SENIOR SOPHISTER (SS)
SPU40400Y Spanish Grammar and Translation & SPU4401Y Spanish Oral and Writing Skills (MT & HT)
In the final year students attend two classes a week in written Spanish and one in spoken Spanish.
SPU44051 The Spain of the Three Cultures Medieval Literature - MT (Dr Katerina García)
All TSM students attend the course on the Spain of the Three Cultures.
Reilly, Bernard F., The Medieval Spains. Cambridge University Press, 1993.
Watt, W. M. and P. Cachia, A History of Islamic Spain. New Brunswick: Aldine Transaction, 2007.
Fernández-Morera, D., (2016). The Myth of the Andalusian Paradise: Muslims, Christians, and Jews Under Islamic rule in Medieval Spain. Wilmington DE: ISI Books.
Baer, Yitzhak, A History of the Jews in Christian Spain. Philadelphia: The Jewish Publication Society, 1992.
Díaz-Mas, Paloma, Sephardim: The Jews from Spain. Chicago University Press, 1992.
SPU44072 Medieval Literature - HT (Dr Katerina García)
All TSM students attend the course on Medieval Literature. This course will analyse the three core texts of Medieval Spanish literature, each set within a comprehensive contextual background. The focus will be on the reception of the texts in contemporary criticism.
Fernando de Rojas. La Celestina, ed. Dorothy S. Severin (Cátedra)
Alfonso Sastre, La taberna fantástica: Tragedia fantástica de la gitana Celestina. Madrid: Cátedra 2005.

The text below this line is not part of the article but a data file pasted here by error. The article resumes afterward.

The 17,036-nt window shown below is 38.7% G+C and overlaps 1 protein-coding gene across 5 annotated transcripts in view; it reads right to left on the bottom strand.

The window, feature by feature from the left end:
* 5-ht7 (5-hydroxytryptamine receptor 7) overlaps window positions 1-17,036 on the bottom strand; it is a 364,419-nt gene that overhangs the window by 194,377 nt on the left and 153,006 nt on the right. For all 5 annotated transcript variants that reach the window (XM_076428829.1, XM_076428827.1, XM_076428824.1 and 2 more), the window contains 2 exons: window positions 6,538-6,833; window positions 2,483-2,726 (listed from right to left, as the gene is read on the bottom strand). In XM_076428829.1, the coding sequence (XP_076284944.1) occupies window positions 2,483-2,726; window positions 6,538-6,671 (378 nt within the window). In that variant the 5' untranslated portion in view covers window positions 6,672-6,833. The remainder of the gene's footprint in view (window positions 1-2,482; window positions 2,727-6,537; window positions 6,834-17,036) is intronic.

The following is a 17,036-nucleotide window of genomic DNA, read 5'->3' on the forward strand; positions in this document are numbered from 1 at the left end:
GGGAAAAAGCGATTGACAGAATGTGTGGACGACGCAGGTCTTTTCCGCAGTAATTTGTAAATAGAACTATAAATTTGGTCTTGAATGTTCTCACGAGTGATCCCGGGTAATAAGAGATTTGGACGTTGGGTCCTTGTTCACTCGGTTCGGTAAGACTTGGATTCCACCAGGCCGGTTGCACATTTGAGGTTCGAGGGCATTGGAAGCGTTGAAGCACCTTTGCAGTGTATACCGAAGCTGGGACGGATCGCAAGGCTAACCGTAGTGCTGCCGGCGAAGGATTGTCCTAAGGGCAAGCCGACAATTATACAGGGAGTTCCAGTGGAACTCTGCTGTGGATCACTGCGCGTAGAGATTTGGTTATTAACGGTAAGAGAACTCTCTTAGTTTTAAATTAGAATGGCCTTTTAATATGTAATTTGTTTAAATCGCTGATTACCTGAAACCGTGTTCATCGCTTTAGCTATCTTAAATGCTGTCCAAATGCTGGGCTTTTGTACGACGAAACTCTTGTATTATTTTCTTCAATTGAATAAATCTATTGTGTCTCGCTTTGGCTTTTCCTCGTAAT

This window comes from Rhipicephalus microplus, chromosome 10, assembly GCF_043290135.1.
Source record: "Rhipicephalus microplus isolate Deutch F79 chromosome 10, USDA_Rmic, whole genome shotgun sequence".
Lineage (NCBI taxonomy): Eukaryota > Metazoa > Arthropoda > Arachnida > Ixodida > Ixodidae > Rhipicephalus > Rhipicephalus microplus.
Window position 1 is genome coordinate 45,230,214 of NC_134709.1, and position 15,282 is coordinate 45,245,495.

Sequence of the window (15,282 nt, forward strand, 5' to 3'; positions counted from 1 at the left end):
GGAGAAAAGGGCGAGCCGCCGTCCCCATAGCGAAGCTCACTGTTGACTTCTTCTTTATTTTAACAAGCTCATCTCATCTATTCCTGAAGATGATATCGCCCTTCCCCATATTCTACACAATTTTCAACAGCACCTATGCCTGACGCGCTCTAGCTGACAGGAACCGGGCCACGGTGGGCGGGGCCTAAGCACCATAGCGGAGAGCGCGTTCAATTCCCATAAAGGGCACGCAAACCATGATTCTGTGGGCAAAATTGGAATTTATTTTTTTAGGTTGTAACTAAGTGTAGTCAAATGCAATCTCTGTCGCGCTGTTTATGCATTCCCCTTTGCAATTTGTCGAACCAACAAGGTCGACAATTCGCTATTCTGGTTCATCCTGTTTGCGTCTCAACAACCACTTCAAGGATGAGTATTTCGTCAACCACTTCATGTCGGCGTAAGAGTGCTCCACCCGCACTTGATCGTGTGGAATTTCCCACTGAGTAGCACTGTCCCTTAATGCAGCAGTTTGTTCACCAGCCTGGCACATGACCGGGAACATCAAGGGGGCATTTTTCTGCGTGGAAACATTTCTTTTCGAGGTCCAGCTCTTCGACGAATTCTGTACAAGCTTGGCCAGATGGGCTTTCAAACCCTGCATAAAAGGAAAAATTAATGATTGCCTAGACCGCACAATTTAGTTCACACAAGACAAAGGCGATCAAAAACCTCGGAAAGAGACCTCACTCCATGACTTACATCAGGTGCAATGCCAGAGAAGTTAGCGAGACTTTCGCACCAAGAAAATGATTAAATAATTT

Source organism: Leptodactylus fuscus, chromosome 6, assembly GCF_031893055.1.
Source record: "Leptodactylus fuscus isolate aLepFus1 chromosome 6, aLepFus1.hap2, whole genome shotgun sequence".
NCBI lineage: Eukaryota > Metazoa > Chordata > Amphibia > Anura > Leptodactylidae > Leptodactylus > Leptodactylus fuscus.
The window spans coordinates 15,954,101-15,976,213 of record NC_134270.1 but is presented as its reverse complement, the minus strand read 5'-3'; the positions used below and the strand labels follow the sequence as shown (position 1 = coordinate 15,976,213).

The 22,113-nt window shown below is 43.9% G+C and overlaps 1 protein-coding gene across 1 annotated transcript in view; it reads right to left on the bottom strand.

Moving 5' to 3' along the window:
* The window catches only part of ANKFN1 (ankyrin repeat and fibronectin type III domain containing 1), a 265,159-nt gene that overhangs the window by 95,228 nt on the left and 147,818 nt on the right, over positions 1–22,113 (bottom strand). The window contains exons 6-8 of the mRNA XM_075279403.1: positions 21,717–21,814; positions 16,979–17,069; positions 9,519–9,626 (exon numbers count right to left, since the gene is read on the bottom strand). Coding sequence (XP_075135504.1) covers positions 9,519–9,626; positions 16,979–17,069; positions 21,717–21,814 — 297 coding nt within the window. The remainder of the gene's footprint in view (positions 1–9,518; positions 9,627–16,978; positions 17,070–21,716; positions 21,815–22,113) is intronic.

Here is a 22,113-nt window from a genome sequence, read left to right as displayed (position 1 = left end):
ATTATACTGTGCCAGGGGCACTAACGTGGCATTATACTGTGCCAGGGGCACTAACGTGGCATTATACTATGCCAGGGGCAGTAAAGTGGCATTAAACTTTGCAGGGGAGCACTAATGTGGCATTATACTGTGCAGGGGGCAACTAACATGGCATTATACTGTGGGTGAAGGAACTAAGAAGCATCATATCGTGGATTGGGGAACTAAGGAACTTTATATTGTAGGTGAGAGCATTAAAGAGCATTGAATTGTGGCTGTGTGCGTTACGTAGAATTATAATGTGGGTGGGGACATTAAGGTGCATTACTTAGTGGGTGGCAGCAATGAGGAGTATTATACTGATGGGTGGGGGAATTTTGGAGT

All students select two semester options from the following:
SPU44041 Representations of America in Enlightenment Literature (Dr Ciara O'Hagan)
During the eighteenth century, prominent Enlightenment thinkers such as Montesquieu and Voltaire speculated on whether it would be better if the New World had never been discovered at all. It is the aim of this course to introduce students to the eighteenth-century debates that took place in Spain and Europe over the conquest of America. A variety of texts (including travel literature, satire, poetry and apologetic texts) will be studied to reveal the ways in which some of the leading figures of the Spanish Enlightenment responded to eighteenth-century disputes over America. The module will follow a largely chronological pattern and will concentrate for the most part on one text or author per week. As well as lecturer-led introductory seminars and lectures, there will also be seminars for group discussion.
SPU44081 Spanish on Both Sides of the Atlantic (Dr Katerina Garcia)
The key aim of this module is to provide students with an introduction to the geographical varieties of the Spanish language. Likewise, students will gain understanding of some of the fundamental sociolinguistic issues pertinent to the Spanish speaking world, such as diverse forms of bilingualism and language contact, minority language issues, and language planning and policy.
SPU44092 Screening Cuba: National and Transnational Perspectives (Professor Omar García)
Cuba and Cuban topics from multiple viewpoints. Specific aesthetics will be studied to contextualize applications of Cuban theoretical texts in relation to imperfect cinema, and the viewer's dialectics. We will explore the effects of non-chronological sequencing and distancing in film; black humour, subjectivity, and alterity; allegorical interpretations leading to censorship; the self and the State, with particular attention to gender and sexuality in relation to law; film autobiography as a genre; auteur cinema; revolution and the creation of the 'new man'; revolutionary national identity and marginality; and diaspora, exile and inner exile, among other topics. Overall, this module will study film as a political medium across modern and postmodern contexts, using theoretical texts and key films to illustrate pivotal turning points in socio-historical contexts specific to Cuba and the impact of its 1959 revolution on all aspects of public and private life.